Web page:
A few weeks ago, Twitter added an option to search the tweets of only the people you follow. This is useful for several different reasons (try searching for [recent pop culture key phrase] to see what I mean) but for those who use Twitter primarily to find cool links to read/watch, it’s an unexpected gift. To view your Twitter stream filtered to include only tweets containing links, just do a search for “http”. Simple but powerful.
ps. Who knows if they’re interested in this or not, but by a) making their entire archive available to search and b) allowing people to limit their search to their friends + 1-2 degrees of separation, Twitter could significantly better the search experience offered by Google et al in maybe 25-30% of all search cases. This is what Google is attempting to do with Google+ but Twitter could beat them to the punch.
Update: The search above, while quick, is also dirty in that it will include non-link tweets like “My favorite protocol is HTTP”. The official Twitter way to is to use “filter:links”, which will avoid that problem.
This is mesmerizing: using Google Image Search and starting with a transparent image, this video cycles through each subsequent related image, over 2900 in all.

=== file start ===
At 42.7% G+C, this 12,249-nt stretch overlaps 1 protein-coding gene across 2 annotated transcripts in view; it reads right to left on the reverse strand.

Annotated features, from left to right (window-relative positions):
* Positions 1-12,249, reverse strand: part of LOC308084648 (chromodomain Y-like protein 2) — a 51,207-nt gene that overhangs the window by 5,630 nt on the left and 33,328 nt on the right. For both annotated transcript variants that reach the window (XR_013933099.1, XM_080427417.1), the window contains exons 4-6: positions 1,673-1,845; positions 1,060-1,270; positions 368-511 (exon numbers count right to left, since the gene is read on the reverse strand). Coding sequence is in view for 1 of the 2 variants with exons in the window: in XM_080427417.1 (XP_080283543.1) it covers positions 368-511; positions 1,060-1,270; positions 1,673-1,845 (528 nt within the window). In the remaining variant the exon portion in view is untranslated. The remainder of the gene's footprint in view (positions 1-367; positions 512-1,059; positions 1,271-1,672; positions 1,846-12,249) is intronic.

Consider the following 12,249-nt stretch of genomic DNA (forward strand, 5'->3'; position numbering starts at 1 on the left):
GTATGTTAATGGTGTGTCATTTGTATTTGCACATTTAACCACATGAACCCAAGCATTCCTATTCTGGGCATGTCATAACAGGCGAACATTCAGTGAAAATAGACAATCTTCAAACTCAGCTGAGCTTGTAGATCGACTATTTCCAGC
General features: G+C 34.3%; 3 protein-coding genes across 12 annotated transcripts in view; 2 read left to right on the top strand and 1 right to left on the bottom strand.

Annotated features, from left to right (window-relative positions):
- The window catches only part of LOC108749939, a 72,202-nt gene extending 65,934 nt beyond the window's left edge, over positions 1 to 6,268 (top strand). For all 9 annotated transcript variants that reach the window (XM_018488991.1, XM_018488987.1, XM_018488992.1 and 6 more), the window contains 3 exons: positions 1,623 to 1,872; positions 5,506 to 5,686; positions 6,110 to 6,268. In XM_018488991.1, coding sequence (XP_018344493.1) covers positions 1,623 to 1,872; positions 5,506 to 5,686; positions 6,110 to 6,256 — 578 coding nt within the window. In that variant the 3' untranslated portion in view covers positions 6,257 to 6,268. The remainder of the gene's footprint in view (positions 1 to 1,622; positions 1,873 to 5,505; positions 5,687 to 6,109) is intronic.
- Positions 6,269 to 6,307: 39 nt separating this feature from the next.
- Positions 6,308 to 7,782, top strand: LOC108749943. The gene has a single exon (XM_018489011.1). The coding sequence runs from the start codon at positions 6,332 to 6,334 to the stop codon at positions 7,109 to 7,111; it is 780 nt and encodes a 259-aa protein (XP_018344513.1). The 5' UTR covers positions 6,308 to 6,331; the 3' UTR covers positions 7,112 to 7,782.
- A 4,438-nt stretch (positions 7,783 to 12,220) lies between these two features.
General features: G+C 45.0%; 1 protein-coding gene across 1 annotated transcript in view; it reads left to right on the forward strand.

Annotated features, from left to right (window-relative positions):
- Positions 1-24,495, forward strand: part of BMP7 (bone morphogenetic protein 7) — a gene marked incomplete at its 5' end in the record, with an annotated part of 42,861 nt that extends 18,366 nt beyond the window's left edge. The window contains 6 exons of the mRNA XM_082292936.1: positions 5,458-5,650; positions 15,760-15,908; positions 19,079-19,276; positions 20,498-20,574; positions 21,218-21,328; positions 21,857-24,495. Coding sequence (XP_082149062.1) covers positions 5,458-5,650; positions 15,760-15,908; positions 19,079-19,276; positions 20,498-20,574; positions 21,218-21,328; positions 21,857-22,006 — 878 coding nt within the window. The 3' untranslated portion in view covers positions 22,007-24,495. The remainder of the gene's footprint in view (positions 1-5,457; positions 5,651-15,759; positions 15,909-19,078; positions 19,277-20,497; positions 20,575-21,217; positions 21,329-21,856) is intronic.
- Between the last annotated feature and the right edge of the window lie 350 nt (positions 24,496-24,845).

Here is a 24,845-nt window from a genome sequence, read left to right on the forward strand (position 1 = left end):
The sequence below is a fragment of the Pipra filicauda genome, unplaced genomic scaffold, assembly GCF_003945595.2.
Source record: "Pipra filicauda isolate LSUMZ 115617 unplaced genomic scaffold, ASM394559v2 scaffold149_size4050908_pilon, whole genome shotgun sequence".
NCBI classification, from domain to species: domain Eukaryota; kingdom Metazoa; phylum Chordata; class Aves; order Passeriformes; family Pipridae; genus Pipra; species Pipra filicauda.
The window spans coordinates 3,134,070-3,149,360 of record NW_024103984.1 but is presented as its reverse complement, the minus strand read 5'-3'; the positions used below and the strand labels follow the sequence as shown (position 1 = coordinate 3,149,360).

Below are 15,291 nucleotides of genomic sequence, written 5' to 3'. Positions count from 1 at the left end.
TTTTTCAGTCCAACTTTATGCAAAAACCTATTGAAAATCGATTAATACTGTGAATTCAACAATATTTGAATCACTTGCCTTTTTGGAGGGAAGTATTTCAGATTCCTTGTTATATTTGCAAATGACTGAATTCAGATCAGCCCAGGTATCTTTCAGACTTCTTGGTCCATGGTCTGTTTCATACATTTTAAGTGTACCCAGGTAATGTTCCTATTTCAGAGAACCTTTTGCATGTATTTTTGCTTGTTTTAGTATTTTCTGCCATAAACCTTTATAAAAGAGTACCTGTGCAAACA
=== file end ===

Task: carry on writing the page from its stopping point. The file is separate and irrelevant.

If you search Wolfram Alpha for “planes overhead”, it returns a list of planes passing over your current location along with a sky map of where to look.
The most fun on the internet right now: go to Google and search for “do a barrel roll” (no quotes). Whee!
Google is thirteen today…back in 1998 when the site was still hosted at http://google.stanford.edu, Keith Dawson gave the search engine its first online coverage in English on the fondly remembered Tasty Bits From the Technology Front.
This site, one of the few rigorous academic research projects on Web searching, presents a demonstration database — only 25M documents — that already blows past most of the existing search engines in returning relevant nuggets. Google employs a concept of Page Rank derived from academic citation literature. Page Rank equates roughly to a page’s importance on the Web: the more inbound links a page has, and the higher the importance of the pages linking to it, the higher its Page Rank.